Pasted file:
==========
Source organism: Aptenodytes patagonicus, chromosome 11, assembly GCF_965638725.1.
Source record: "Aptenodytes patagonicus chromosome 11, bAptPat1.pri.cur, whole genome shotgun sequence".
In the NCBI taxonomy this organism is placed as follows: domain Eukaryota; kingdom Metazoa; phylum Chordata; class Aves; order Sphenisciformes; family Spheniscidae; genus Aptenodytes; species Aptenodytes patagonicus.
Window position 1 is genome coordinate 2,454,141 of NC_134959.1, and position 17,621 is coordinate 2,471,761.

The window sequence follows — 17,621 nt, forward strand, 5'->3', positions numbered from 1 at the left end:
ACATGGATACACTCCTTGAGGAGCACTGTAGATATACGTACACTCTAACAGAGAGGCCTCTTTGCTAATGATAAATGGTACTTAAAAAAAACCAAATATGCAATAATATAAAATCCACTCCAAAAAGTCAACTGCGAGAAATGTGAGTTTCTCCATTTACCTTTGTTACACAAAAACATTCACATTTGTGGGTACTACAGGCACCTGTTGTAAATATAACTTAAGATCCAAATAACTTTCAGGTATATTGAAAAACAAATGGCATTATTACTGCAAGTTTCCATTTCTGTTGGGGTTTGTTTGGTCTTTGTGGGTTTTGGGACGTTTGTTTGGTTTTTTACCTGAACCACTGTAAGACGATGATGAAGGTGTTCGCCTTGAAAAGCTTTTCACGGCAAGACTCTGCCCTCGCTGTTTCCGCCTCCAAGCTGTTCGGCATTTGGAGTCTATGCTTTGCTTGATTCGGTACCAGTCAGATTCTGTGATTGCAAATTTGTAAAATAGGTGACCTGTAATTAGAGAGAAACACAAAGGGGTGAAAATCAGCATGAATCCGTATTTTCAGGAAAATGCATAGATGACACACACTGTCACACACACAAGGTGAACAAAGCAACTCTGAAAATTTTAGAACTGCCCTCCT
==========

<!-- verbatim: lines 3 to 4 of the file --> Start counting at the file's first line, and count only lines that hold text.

In the NCBI taxonomy this organism is placed as follows: domain Eukaryota; kingdom Metazoa; phylum Chordata; class Aves; order Sphenisciformes; family Spheniscidae; genus Aptenodytes; species Aptenodytes patagonicus.
Window position 1 is genome coordinate 2,454,141 of NC_134959.1, and position 17,621 is coordinate 2,471,761.